Introducing our most recent guest blog post from aspiring motorsport journalist Jess Fisher.
Like most youngsters, my early memories of motorsport revolve around casually following
Formula 1 weekends with my dad and religiously watching the highlights that would be on all
day, with interviews, fun film reels and silly challenges.
This casual interest soon turned into a slight obsession. Suddenly, I am watching the races and
asking, is that Jenson? Or, is that the guy who wrote on Jake Humphrey’s shirt?
Then, I’m following all the drivers, teams and presenters on social media, reading news articles and getting up at three in the morning to watch the season-opener in Melbourne.
It was around this time that I, as many teenagers do, began to struggle with anxiety which led to weekly counselling sessions. It’s difficult to pin-point the moment my mental health began to control me, but throughout this time, motorsport was my safe haven. No matter what life would throw at me, motorsport was always there.
I would look forward to the weekends, gaining interest in Formula 1, F2, F3, Formula E, W Series, WRC and even taking an interest in two wheels.
The passion wouldn’t stop there. I would visit events such as Autosport and Race Retro, spend the day wandering around my local track; Donington Park taking in all the sounds and the smells, go-karting or even visit museums (this is where my interest in Motor Racing history really began to take prevalence).
Motorsport became like a second life to me. The more I understood, the clearer the evidence of male domination. Yet there were figures that stood out: Susie Wolff, Claire Williams, Danica Patrick, Ann Bradshaw; changes were clearly afoot.
I look up to female journalists in motorsport: Lee McKenzie, Natalie Pinkham, Rachel Brookes and Nicki Shields. They became my role models. This was when I knew I had to pursue a career in motorsport. Having a keen interest in media, I decided that a course in Creative Digital Media would suit my aspirations perfectly. The course would enable me to specialise in motorsport and require me to create my own magazine: combining education with my passion, who wouldn’t take that option?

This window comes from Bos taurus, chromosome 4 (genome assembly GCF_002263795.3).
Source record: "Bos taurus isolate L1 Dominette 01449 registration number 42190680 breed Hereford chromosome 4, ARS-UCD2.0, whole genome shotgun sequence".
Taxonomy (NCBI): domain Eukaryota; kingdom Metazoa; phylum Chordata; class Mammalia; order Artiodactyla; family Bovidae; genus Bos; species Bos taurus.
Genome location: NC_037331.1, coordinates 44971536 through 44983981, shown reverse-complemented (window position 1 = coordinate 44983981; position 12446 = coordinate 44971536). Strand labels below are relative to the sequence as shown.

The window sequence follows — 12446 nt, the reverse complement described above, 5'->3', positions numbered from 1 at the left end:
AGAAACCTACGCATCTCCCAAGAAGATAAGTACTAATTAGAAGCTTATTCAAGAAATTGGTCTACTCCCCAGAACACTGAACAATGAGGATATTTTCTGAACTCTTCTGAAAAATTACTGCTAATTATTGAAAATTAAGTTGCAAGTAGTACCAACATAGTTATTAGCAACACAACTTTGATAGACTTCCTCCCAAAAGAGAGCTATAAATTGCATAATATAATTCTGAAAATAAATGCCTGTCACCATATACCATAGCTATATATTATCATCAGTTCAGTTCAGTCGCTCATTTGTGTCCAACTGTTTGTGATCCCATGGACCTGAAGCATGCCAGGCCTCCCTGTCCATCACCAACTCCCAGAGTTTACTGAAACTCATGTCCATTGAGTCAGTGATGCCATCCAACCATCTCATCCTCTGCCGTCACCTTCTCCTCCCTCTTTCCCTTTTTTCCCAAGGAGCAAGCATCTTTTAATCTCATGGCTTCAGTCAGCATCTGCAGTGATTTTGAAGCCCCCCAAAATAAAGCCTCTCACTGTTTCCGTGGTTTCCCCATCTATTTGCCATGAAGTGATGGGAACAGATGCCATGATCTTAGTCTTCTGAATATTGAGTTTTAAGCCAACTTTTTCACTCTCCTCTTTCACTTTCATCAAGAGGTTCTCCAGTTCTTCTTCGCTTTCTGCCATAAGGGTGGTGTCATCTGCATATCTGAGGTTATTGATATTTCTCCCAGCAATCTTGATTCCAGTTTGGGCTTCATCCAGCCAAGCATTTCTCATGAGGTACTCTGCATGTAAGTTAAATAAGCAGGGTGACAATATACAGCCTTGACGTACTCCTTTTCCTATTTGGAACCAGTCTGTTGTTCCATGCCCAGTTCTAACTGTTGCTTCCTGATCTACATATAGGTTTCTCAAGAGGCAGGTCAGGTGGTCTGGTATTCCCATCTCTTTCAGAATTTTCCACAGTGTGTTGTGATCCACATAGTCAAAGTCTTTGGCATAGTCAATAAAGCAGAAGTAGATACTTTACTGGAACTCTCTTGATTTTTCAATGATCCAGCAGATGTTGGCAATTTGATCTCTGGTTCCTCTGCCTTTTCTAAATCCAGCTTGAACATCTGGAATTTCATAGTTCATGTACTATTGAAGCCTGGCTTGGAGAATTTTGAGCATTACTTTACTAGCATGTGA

A few months into my college course, whilst attending the Autosport International show in 2019,
I discussed my desires with a few journalists promoting the show, speaking about their passion
to increase female representation and how important it is to gain your own specialist niche.
Roll forward to Autosport in 2020, whilst listening to an interview with Chris Ingram on the
Autosport stage, a niche presented itself. Chris was the first British European Rally Champion in
52 years, with him and his co-driver Ross Whittock becoming the youngest ever team to win;
surely a foregone conclusion for the WRC the following year. However, his struggle to secure
funding struck a chord; how can such a clear and obvious talent be struggling for a seat?
After the staged interview, my dad and I began chatting with the amiable Chris who agreed to let me interview him in the future for my course magazine. Chris suggested that we attend the Race Retro event at Stoneleigh. With its strong historical theme, Race Retro was indeed an event, we would and will continue to enjoy post-Covid. I had never interviewed anyone, and here I was - 16-year-old suffering from anxiety and undergoing counselling - about to interview a record-breaking champion.